Birthday nutty dip with my brother at Frosty Treat Dairy Bar

I also went to Charleston on vacation recently.  The interesting thing is, missing Mom wasn’t the first thing I thought of every day when I was on vacation.  Sure, I thought about her, and how I would love to be able to tell her about the sea turtles and the beaches in South Carolina and show her the different types of shells and partial sand dollars I found, and the thought crossed my mind that the inn keepers at the bed and breakfast had no idea that I lost my mother this year, but feeling like I missed her and wanting a hug from her didn’t come up as much as they do when I’m at home.


Pineapple Fountain in Charleston

The days are getting darker.  The nights are getting colder.  And my last trip to the cottage is probably going to be for Thanksgiving.  I’m apprehensive about the winter and the darkness.  With winter coming, I know I won’t get to PEI as much, and I don’t like the thought of not being over there and seeing Mom’s grave until next summer.   I don’t think the real hard part will hit until January.  I’m trying to be optimistic and focus on the good things coming up like Thanksgiving dinner at the cottage, my sister’s baby shower and birth of her baby in November, and of course Christmas.  All of these things will keep me busy and are something to look forward to, but I know they’ll all be different this year.

What Grief Looks Like Three Months Out

It’s been three months since Mom passed away, yet somehow it still doesn’t feel real or quite make sense.  Surely, she should be showing up to sit with me on the deck while I drink my morning coffee, joining her circle of friends to gossip on the beach, and always making sure I get one last swim in before I have to leave the cottage.

Unfortunately, she isn’t and that’s the reality of it.  Death is permanent and irreversible.  There will be no one last ice cream cone or walk on the beach, and I’ll never have a hug from my mom again.  I’ll have to settle for drinking my coffee out of the mug with her name on it.

A mother’s love is unconditional and irreplaceable, and while watching Alzheimer’s Disease steal my mother from me, I felt like that love and support was missing for years, but now I realize that it wasn’t as gone as I thought it was.  I thought losing her physical body wouldn’t be so bad because I’d already lost so much.  The truth of the matter is, although it was hard watching Mom struggle with her illness, you couldn’t get up and go as quick as you’d like because Mom would need help putting on her coat and shoes, and it was hard listening to her protest as Dad tried to give her her pills or help her in the shower, she was still here.  There were still sweet moments when she would make a joke and I could still give her a hug…  Do I ever wish I had given her more hugs.  It was very difficult emotionally, but it’s a whole other kind of emotional pain now.  And a void.  I don’t have a mother on this earth anymore.  That’s a tough pill to swallow and I think my brain is still trying to process it.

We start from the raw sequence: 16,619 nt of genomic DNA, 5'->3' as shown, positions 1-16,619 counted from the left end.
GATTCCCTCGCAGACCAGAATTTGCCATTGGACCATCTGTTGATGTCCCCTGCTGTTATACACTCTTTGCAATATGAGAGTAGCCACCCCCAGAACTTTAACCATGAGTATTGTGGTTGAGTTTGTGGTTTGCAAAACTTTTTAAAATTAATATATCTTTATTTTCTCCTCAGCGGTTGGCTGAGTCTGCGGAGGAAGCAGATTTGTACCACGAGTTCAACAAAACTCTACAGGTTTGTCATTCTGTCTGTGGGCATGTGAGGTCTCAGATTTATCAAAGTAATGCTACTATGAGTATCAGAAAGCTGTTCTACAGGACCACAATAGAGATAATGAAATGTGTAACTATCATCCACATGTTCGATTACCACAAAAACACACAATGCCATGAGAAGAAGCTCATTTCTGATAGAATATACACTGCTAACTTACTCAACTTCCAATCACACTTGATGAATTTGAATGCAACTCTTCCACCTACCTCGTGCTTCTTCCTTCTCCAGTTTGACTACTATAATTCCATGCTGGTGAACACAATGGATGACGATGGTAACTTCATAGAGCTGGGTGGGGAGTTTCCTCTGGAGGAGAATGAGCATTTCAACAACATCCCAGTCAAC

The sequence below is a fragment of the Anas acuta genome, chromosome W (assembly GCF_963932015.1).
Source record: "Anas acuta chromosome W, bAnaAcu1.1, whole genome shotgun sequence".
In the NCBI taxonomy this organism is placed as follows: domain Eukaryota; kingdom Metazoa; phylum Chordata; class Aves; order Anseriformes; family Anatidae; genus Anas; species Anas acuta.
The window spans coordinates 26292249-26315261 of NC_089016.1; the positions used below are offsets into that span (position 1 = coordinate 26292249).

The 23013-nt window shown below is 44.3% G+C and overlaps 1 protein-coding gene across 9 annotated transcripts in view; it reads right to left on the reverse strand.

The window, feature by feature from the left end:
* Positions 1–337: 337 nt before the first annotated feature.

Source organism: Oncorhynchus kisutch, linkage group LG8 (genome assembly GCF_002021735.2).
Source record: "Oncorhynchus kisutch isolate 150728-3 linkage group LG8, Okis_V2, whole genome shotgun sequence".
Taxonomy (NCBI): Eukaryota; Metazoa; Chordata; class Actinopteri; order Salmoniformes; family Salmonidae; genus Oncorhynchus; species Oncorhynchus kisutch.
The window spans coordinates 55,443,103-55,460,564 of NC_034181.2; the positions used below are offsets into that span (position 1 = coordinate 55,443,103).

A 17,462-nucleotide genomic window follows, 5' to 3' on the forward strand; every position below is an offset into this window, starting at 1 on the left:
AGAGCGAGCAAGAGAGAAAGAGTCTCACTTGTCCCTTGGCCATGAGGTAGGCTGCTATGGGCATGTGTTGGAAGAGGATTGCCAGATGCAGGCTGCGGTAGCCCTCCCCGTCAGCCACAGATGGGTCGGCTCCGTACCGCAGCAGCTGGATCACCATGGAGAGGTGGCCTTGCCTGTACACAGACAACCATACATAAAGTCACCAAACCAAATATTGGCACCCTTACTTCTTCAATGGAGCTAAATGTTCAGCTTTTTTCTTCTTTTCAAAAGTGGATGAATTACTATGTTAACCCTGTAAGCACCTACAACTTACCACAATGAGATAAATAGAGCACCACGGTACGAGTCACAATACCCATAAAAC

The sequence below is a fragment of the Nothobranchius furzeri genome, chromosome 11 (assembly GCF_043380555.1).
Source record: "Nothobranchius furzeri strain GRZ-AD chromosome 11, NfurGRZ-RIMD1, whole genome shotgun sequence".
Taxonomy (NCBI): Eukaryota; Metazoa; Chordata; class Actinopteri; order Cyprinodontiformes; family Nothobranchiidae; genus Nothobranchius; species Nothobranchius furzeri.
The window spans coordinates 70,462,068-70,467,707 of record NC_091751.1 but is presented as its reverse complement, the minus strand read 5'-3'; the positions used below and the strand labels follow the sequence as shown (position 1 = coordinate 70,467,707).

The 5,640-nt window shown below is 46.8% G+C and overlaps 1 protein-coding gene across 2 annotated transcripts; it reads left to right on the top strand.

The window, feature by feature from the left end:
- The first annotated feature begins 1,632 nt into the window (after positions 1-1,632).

One of my mom’s friends, who has also lost her mother (another special lady, who lived a long, happy life) said that it doesn’t matter how old your mother is, it’s still hard, and after her mom passed away she told a friend that nothing felt the same.  Her friend didn’t understand what she’d meant at the time.  Recently that friend lost her own mother and said that now she understood.  My sister echoed similar thoughts.  She’s had friends who’ve lost their mothers to cancer, and while at the time she knew what her friends were going through was sad, she didn’t fully understand just how sad and difficult it was for them until we lost our mother.  Maybe it’s something you just can’t understand unless you’ve been through it yourself.

I agree with Mom’s friend.  Nothing feels the same.  Something is missing.  I’m told it gets better, but that “different” feeling never completely goes away.  I’m told to remember the happy memories, and there are lots of them to choose from.  I’m told it gets easier with time.

Shouldn’t I have a very carpe diem attitude now?  After all, I’ve been through cancer and now I’ve lost my mother and I’m only thirty.  Instead, I feel like my focus has narrowed and the thought of the future exhausts me.  I have no desire to plan an exciting vacation or make plans for months down the road.  Trying new recipes and cooking doesn’t even interest me that much right now.  Small things like paying bills on time and RSVPing to weddings feel like daunting tasks.  It’s like all I can think about is getting myself to work, which at least distracts me for a little while.